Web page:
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Weiner's Stores, Inc., was a clothing retailer with its headquarters in Spring Branch and in Houston, Texas.[1][2]


Weiner's was founded by Isidore Weiner in 1926.[3] Weiner was an immigrant from Vilnius, Lithuania.[4] The first shop was located on what was then the outskirts of Houston.[3] In 1932 the firm filed for bankruptcy during the Great Depression.[4]

Greg Hassell and Deidra M. Lemons of the Houston Chronicle said that Weiner's achieved "its zenith" in 1994, when it had 158 locations.[4] Its locations were in Texas and Louisiana.[5] In 1995 the company received a lot of debt and began cutting locations. It filed for Chapter 11 bankruptcy in April 1995, ended 27 locations, and unloaded $40 million worth of old merchandise that was in its warehouses. In August 1997 the company emerged from bankruptcy protection.[4] The store chain itself had a hard time competing against big box retailers that were rapidly expanding into the area like Walmart and Target, and also with the advent of online shopping and the rise of household Internet use, Weiner's also suffered as they were slow to adopt online retail.[4]

In October 2000 the company declared bankruptcy again.[4] The company announced that it was closing 44 of the 141 stores that it was operating at the time.[6] The bankruptcy protection filing was due to decreasing sales of name brand products.[7] According to Weiner's spokesperson Lee Butler, since 1995, Weiner's had not achieved profitability at all.[4] The Houston Business Journal said in an editorial that Weiner's "struggled to emerge from the shadows of big-box competitors like Wal-Mart and Target, which attracted customers with one-stop retail shopping." In 2001 Weiner's announced that it was changing its name to Weiner's Plus.[8]The clothing line was always competitive with its lower quality peers. Trying to extract value from essentially rather mediocre product lines. This began to be more and more apparent as the store became squeezed by competitors. The veil of substandard and in many ways outright cheap quality was exposed during this period. Bankruptcy became the obvious alternative as those with an appetite for higher quality and an appreciation for the manufacturing origin and sales of such products became more evident.

On Tuesday June 26, 2001, after 75 years of operation, the company announced that it was liquidating; all 97 of its stores would close, and all 2,900 employees would be laid off. Tropical Storm Allison, which had flooded seven of its stores, was the final factor that caused the liquidation, since the company did not have flood insurance.[9] At the time of liquidation the company had 97 stores in four states, including 24 stores in Houston and 9 stores in other places in Greater Houston. Some of the 200 people working at the company headquarters and distribution center were laid off on the Tuesday that the announcement was made.[4]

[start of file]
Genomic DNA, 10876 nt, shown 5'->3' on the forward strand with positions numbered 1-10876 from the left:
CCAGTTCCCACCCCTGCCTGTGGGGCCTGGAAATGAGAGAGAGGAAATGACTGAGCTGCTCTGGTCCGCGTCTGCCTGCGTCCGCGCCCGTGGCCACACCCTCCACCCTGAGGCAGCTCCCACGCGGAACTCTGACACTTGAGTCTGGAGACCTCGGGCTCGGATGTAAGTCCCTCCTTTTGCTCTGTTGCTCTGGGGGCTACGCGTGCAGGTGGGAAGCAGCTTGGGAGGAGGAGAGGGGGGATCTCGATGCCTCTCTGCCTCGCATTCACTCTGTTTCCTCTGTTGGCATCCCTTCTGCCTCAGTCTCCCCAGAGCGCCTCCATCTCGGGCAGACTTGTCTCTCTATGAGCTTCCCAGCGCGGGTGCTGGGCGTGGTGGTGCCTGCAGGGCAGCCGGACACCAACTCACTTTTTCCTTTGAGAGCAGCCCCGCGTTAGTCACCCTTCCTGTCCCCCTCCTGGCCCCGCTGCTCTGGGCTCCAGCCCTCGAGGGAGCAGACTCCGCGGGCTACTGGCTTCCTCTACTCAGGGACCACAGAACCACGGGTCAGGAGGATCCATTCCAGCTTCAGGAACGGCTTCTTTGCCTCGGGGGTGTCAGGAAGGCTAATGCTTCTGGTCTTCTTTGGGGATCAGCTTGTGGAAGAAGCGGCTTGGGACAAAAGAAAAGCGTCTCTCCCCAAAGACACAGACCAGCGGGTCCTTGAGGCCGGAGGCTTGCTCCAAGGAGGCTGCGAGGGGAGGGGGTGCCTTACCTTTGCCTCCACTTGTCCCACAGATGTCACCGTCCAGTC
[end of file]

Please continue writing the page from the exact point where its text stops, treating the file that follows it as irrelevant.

After Weiner's closed, National Stores (Fallas Paredes) took over many of the store locations that were held by Weiner's.[10][11] National Stores acquired 31 of the 97 Houston-area Weiner's leases.[10]


  1. ^ "Home Page." Weiner's. October 5, 2000. Retrieved on February 25, 2010. "Postal Address: 6005 Westview Drive Houston, Texas 77055"
  2. ^ "Boundary Map[permanent dead link]." Spring Branch Management District. Retrieved on December 8, 2009.
  3. ^ a b "Our Company." Weiner's. October 26, 2000. Retrieved on February 25, 2010.
  4. ^ a b c d e f g h Hassell, Greg and Deidra M. Lemons. "Liquidation ahead / Weiner's chain goes under; 33 stores in area will close." Houston Chronicle. Wednesday June 27, 2001. Business 1. Retrieved on February 25, 2010.
  5. ^ "COMPANY NEWS; WEINER'S STORES FILES FOR BANKRUPTCY PROTECTION." The New York Times. April 13, 1995. D4, New York Edition. Retrieved on February 25, 2010.
  6. ^ "COMPANY NEWS; WEINER'S CLOSING 44 STORES AND FILING FOR BANKRUPTCY." The New York Times. October 17, 2000. Page C4, New York Edition. Retrieved on February 25, 2010.
  7. ^ Howell, Debbie. "Weiner's files for Chapter 11." DSN Retailing Today. November 6, 2000. 1. Retrieved on February 25, 2010.
  8. ^ "Weiner's finally throws in towel." Houston Business Journal. Friday June 19, 2001. Retrieved on February 25, 2010.
  9. ^ Staff. "Weiner's closing after 75 years." Houston Chronicle. Wednesday June 27, 2001. A1. Retrieved on February 25, 2010.
  10. ^ a b Wollam, Allison. "California retailer picks up Weiner's pieces." Houston Business Journal. Friday August 17, 2001. 1. Retrieved on February 25, 2010.
  11. ^ Wollam, Allison "Fallas Paredes to close first store in local market." Houston Business Journal. Friday April 25, 2003. 1. Retrieved on February 25, 2010.

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